Water Table Play Station
I only learned what a water table was by watching the Defranco Family Vlogs and saw Linz play with her son, Trey (similar age as Gregory if I recall) and I was like “I NEED THAT FOR BEAN!”
You see, my Bean is a water boy. No, not that waterboy, he’s a water boy. He loves being in the water. We were in baby swim lessons the day after 6 months old, the minimum age to take a class at the pool. When it rains, we go puddle jumping, when it’s sunny, well, we needed an outdoor toy and the water table seemed like the perfect solution.
One Mans Trash is Another (Wo)mans Treasure
I am usually on Craigslist early in the morning a few times a week. It’s how I pass time and slowly wake my brain up before anyone else is awake in the house. It really helps because I can get extremely excited over a find and that helps me wake up and start my day off with an adventure game plan.
I’m a craigslist free-bie looker. I generally stick to the posts that are free. It adds to the adrenaline rush when we manage to pick up the latest find before anyone else. Score! I found our water table, along with some excellent Tonka trucks for free on the side of the road one morning. Gregory and I were picking up our goods by 7:30 am.
It didn’t cost me anything, it gave me some fun, and it was an excellent morning adventure with Gregory who came home and hasn’t stopped playing with his new toys outside. When I look at these toys, I am glad I managed to not spend money on them. But they have an extra story behind how we acquired them, they are special.
Water Play Table Activity
Filling the table with water is only one of the many ways this plastic contraption can be used. I just know it. I haven’t yet discovered them all, but with summer just about to arrive, I believe Gregory and I will have plenty of time to figure some more out.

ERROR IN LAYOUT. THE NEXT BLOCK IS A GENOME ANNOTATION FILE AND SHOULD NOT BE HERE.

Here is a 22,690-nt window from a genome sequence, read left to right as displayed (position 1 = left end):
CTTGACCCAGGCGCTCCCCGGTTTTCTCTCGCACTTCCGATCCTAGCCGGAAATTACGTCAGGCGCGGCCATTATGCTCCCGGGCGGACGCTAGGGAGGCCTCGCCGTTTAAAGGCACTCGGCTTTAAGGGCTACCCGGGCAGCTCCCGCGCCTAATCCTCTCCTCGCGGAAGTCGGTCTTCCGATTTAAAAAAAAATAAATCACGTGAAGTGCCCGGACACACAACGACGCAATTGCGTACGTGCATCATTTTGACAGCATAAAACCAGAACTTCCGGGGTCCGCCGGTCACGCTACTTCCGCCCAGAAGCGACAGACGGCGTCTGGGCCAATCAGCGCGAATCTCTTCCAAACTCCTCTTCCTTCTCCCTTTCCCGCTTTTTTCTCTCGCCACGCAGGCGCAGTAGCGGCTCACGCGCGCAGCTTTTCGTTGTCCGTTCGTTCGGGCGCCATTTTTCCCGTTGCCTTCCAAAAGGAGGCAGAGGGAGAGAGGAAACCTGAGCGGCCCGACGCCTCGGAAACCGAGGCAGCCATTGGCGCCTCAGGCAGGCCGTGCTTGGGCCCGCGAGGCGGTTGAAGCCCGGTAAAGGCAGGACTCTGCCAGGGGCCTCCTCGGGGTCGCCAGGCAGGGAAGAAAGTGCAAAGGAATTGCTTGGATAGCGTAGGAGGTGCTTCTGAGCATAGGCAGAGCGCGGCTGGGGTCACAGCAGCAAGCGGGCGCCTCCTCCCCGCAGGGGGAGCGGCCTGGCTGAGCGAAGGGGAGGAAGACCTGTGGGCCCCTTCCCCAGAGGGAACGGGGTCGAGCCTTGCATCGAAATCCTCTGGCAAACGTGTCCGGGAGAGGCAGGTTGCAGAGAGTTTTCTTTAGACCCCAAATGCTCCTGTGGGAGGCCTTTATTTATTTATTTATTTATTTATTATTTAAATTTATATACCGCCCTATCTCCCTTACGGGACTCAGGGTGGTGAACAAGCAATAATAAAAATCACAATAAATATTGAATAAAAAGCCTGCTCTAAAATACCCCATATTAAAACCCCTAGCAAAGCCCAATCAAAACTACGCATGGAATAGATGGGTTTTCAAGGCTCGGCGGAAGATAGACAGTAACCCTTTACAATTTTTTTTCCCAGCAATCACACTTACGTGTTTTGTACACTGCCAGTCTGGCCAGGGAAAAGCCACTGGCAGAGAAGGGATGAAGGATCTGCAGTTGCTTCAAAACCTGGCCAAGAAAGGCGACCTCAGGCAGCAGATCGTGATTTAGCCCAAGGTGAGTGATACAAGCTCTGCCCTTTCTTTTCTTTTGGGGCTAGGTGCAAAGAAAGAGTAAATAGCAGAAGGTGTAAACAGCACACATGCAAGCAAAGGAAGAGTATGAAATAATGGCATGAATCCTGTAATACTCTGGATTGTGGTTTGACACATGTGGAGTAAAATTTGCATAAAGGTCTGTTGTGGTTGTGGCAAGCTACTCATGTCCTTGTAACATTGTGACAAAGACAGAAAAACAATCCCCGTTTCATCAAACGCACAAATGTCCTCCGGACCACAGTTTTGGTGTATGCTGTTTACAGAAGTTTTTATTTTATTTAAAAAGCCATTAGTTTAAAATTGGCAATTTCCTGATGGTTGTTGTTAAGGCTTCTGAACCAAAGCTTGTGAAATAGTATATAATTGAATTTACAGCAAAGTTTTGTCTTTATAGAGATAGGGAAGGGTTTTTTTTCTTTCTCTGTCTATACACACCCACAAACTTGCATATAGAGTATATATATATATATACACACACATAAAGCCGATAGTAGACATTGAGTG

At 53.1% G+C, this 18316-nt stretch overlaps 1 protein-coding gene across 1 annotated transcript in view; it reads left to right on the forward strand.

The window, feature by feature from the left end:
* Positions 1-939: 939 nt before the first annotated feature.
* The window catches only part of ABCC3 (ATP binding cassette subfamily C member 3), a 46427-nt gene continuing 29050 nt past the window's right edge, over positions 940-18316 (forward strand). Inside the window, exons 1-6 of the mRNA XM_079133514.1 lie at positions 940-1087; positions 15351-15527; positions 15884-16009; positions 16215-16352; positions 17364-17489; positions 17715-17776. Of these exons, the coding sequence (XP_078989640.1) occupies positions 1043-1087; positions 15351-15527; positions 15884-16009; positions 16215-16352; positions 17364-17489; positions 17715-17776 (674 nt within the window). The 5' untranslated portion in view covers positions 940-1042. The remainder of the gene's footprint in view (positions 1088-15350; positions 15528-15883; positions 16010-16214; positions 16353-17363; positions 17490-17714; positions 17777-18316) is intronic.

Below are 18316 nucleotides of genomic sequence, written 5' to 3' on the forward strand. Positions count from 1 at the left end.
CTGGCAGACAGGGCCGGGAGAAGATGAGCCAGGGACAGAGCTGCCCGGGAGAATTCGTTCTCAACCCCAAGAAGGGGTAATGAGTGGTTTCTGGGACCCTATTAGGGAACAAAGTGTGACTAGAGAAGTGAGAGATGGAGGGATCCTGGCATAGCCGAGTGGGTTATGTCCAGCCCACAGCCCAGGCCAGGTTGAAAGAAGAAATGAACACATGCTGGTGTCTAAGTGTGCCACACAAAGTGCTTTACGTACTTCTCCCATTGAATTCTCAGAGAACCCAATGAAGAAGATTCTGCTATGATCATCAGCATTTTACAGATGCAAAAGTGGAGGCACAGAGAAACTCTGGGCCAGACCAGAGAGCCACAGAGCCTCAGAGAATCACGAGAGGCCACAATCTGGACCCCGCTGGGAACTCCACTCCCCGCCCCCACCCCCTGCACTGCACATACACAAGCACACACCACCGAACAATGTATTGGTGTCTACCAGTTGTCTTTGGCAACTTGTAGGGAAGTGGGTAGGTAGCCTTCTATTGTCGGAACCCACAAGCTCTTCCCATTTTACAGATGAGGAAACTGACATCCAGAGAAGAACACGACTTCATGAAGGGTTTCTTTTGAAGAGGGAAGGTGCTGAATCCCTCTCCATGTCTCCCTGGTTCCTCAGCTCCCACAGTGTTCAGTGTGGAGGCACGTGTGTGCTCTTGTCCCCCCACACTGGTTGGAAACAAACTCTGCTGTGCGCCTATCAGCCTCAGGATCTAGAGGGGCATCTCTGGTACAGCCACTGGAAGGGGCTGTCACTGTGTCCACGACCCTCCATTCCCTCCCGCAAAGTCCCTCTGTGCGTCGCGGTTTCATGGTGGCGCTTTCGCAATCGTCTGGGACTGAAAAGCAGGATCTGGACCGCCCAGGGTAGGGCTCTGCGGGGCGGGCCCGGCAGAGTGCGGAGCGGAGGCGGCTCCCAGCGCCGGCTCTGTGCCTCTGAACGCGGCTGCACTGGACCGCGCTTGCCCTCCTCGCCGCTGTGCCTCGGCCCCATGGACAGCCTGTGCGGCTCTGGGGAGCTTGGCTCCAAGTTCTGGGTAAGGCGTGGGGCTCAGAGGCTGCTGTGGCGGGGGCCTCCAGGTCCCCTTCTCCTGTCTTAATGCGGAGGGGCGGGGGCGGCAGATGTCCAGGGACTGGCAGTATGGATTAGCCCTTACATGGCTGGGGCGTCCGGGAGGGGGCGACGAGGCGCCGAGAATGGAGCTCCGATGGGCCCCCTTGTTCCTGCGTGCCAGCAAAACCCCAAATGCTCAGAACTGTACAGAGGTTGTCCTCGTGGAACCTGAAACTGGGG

We were at the park and I saw a sand box that Gregory never goes to play at. Not many kids go to play in the sand box come to think of it. Because it’s dirty? Animals go to the bathroom in there? I know Gregory hates having rocks, sand and dirt in his shoes. Which is problematic when he wears sandals to the park. Yeah. He stops every two steps.
On our walk home I thought of how I always enjoyed playing in the sand and wanted Gregory to play in it to build and mould things. Suddenly it clicked, I could use the water table as a make shift sand box. Now I just had to find sand. No, not sand. Moon Dough. Much more fun, more colourful, and it is a whole day activity from prep to clean up.
How to Make Moon Dough
I used two different recipes to make my moon dough because I realized after making my first batch that I had two problems.
- I wasn’t going to have enough flour
- I wanted to try an experiment with Gregory that could be fun
So here are my two moon dough recipes. I should let you know that when I say ‘coloured chalk’ I mean coloured chalk. I went outside to the sidewalk chalk stash we have and collected some chalk of the same colour. I put in into a bag, took a shovel and broke the chalk inside the bag until it was powder.